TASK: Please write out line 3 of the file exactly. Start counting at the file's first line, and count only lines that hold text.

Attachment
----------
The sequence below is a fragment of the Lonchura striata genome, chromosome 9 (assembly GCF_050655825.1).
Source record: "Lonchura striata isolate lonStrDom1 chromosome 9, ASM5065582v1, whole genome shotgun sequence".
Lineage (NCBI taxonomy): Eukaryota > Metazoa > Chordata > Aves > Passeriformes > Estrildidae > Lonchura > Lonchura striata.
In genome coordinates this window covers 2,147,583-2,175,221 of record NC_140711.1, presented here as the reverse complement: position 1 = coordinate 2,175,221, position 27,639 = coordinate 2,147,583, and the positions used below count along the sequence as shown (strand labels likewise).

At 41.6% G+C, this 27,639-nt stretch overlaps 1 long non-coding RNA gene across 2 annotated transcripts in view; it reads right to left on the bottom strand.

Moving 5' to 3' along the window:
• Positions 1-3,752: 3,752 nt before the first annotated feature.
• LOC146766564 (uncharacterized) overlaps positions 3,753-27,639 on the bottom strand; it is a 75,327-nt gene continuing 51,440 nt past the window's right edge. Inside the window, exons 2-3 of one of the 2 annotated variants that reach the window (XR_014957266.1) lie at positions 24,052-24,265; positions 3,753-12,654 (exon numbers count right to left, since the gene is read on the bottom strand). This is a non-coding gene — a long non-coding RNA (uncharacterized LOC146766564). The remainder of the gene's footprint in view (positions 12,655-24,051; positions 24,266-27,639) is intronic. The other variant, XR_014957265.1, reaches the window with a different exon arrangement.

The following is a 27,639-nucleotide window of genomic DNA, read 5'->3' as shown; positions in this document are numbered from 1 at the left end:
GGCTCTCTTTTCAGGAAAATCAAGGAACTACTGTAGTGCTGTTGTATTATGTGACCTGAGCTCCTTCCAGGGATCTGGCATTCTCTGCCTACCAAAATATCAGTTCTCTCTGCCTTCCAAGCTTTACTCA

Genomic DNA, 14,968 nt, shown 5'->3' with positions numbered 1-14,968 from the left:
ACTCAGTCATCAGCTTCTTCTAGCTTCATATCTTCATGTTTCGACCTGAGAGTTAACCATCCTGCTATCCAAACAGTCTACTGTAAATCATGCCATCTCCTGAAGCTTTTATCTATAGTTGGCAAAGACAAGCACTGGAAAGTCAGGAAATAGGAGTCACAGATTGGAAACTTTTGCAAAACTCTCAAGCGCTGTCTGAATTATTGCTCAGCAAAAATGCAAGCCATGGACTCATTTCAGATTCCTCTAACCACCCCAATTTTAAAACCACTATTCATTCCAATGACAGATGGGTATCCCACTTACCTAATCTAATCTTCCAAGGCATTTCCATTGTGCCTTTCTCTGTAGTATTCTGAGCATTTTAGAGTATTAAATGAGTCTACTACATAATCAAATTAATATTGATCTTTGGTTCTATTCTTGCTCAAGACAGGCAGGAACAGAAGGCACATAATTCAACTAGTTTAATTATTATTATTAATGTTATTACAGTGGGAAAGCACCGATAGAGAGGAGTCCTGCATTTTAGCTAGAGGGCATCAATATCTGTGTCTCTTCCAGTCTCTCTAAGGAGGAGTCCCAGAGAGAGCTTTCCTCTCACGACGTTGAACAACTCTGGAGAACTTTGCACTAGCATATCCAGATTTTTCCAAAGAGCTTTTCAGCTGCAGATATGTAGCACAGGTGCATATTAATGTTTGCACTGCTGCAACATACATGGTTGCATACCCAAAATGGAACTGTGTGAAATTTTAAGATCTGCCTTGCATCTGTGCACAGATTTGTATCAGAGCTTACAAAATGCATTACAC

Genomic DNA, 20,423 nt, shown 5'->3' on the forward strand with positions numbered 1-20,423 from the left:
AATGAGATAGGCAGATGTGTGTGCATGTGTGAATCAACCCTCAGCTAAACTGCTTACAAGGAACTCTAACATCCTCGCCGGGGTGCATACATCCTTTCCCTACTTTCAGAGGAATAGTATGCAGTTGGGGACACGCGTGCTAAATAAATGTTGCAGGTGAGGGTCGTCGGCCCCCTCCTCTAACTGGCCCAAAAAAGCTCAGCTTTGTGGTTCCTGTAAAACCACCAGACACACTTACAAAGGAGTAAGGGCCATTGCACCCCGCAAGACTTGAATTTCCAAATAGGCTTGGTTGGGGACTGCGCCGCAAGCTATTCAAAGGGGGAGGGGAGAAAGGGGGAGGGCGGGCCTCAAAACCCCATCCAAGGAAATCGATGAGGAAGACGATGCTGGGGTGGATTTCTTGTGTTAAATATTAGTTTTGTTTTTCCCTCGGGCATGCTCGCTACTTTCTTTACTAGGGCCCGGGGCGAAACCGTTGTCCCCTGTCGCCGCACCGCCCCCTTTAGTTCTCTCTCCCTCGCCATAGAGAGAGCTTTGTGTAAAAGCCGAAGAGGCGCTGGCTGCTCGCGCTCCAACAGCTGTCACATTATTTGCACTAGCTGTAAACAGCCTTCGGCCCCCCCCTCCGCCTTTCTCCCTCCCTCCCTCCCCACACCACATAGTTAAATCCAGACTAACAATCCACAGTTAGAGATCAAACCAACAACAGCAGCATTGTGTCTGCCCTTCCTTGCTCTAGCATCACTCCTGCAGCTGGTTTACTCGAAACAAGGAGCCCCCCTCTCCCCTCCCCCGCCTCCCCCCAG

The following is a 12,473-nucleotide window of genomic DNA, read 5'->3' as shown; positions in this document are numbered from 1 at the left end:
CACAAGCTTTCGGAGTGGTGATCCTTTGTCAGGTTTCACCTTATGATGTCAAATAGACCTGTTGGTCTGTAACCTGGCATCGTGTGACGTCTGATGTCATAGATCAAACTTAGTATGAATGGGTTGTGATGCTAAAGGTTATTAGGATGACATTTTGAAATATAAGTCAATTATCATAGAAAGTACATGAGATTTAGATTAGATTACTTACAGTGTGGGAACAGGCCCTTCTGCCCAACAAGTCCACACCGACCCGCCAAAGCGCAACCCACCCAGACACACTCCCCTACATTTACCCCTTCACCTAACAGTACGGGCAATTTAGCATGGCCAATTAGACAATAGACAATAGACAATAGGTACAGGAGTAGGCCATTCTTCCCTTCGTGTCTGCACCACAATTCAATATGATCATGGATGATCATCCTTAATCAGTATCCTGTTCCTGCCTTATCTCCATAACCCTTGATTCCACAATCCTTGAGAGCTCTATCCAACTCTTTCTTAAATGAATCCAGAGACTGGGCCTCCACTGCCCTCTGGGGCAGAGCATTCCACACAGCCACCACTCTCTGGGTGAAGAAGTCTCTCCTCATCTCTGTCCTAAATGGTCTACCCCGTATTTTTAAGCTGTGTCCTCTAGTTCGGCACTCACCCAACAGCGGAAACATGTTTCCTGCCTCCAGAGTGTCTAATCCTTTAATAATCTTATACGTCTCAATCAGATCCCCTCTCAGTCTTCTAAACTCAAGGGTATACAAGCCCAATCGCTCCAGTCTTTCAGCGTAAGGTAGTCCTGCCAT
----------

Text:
Lineage (NCBI taxonomy): Eukaryota > Metazoa > Chordata > Aves > Passeriformes > Estrildidae > Lonchura > Lonchura striata.